For Erik Lentz, it all started with Star Trek. Every few episodes of Star Trek: The Next Generation, Captain Jean-Luc Picard would raise his hand and order, “Warp one, engage!” Then stars became dashes, and light-years flashed by at impossible speed. And Lentz, still in elementary school, wondered whether warp drive might also work in real life.
“At some point, I realized that the technology didn’t exist,” Lentz says. He studied physics at the University of Washington, wrote his Ph.D. dissertation on dark matter and generally became far too busy to be concerned with science fiction. But then, at the start of the coronavirus pandemic, Lentz found himself alone in Göttingen, Germany, where he was doing postdoctoral work. He suddenly had plenty of free time on his hands—and childhood fancies in his head.
Lentz read everything he could find on warp drives in the scientific literature, which was not very much. Then he began to think about it for himself. After a few weeks, something occurred to him that everyone else seemed to have overlooked. Lentz put his idea on paper and discussed it with more experienced colleagues. A year later it was published in a physics journal.
It quickly became clear that Lentz was not the only person dreaming about warp drives. Media outlets all over the world picked up the story, and a dozen journalists asked for interviews. A discussion on the online forum Reddit attracted 2,700 comments and 33,000 likes. One Internet user wrote, “Anyone else feel like they were born 300 years too soon?”
A Bubble in Space and Time
There is no doubt that the universe is still far too vast for humans to traverse. It takes more than four years for a beam of light to reach Earth’s nearest star Proxima Centauri. Even with the best available propulsion systems, it would take tens of thousands of years for a human to get there. One can always dream about establishing colonies in other star systems, but it is not a journey anyone is likely to undertake.
But perhaps one day it might be possible to reduce the travel time. There are many ideas about how to do that, from laser-accelerated solar sails to nuclear propulsion. But even with the aid of these technologies, you would not get too far in a human lifetime. The galaxy really is open only to those who travel as fast as light—or faster.
For that very reason, imaginative physicists have long been pondering the ultimate propulsion system: a bubble in space and time in which a spaceship could dash from sun to sun, just like the USS Enterprise did. This is research at the fringe of science: not necessarily wrong but spiced with a large pinch of optimism.
The fact that scientists are dealing with the idea at all today is thanks to a 1994 paper by Mexican theoretical physicist Miguel Alcubierre. At the time, Alcubierre was not just a passionate Star Trek devotee. In his doctoral thesis at the University of Wales College Cardiff (now Cardiff University), Alcubierre also worked on the theory of relativity. Strictly speaking, the theory states that nothing can travel faster than light. But by applying a little creativity, Alcubierre identified an apparent loophole.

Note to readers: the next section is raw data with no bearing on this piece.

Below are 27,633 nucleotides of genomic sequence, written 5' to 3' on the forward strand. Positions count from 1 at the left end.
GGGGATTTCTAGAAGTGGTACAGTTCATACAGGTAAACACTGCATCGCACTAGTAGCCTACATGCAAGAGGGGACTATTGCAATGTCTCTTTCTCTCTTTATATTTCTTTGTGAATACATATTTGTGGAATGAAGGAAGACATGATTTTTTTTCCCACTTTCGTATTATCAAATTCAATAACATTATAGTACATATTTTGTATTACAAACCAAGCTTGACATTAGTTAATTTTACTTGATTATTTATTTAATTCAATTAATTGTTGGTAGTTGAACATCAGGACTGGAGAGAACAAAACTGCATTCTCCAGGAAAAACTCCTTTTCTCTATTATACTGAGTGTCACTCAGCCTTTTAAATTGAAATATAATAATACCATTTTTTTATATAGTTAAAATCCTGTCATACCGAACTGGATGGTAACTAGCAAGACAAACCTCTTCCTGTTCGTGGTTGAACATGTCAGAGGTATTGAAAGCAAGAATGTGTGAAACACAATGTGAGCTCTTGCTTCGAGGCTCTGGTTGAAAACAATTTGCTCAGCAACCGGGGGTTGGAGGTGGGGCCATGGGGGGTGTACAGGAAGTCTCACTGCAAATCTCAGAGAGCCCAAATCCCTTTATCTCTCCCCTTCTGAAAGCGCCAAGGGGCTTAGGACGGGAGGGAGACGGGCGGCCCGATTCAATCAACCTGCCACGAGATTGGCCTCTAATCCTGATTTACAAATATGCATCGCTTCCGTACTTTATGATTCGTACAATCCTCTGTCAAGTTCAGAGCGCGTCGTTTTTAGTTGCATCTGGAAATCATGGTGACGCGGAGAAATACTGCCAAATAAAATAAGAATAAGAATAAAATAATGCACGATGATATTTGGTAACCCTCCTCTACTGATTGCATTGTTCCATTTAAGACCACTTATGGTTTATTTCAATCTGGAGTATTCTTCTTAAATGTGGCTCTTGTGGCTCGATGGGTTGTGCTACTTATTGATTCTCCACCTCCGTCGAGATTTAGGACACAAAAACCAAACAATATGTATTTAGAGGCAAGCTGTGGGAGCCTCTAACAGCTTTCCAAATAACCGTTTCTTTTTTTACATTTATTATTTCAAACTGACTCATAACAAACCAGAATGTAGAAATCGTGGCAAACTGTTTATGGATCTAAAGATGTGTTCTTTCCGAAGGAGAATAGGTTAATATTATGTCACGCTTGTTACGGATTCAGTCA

According to Albert Einstein’s epic discovery, we live in four-dimensional “spacetime.” Spacetime is not static. Like a tablecloth, it is deformed by massive objects. Everything that moves across the tablecloth (or through spacetime) can accelerate only up to the speed limit set by light. The tablecloth itself, on the other hand, can be deformed at any speed, as the universe itself shows in some situations.
At the instant of the big bang, for example, the original spacetime structure presumably expanded for a split second and did so much faster than any ray of light could travel. Even today, the expansion continues to drive extremely distant galaxies away at speeds faster than light, which means their light can no longer reach us.
Based on his discovery, Alcubierre surmised that it would only be a small step to a warp drive. If spacetime were contracted in front of a spaceship and expanded behind it to compensate, it would be possible to travel to one’s destination at a speed faster than light. The ship would remain encapsulated in a bubble, and the crew would not sense the magnitude of the interstellar journey. In a 2017 lecture, Alcubierre compared it to being on a passenger conveyor belt at the airport: “You can imagine that the floor behind you is being created out of nothing and in front of you it is being destroyed, so you move along.”
But formulating this idea in the language of general relativity immediately gives rise to major practical problems. First, to deform spacetime so radically, you would need to cram a huge mass into a bubble bounded by a wall thinner than an atomic nucleus. Then you would need two forms of matter to maintain the bubble. The gravity of ordinary mass would cause the space at the front of the bubble to contract, moving the whole structure forward. But at the same time, the space at the back of the bubble would need to expand like rising bread dough. To make that expansion happen, according to Alcubierre, you would need some form of negative energy radiating a kind of antigravity.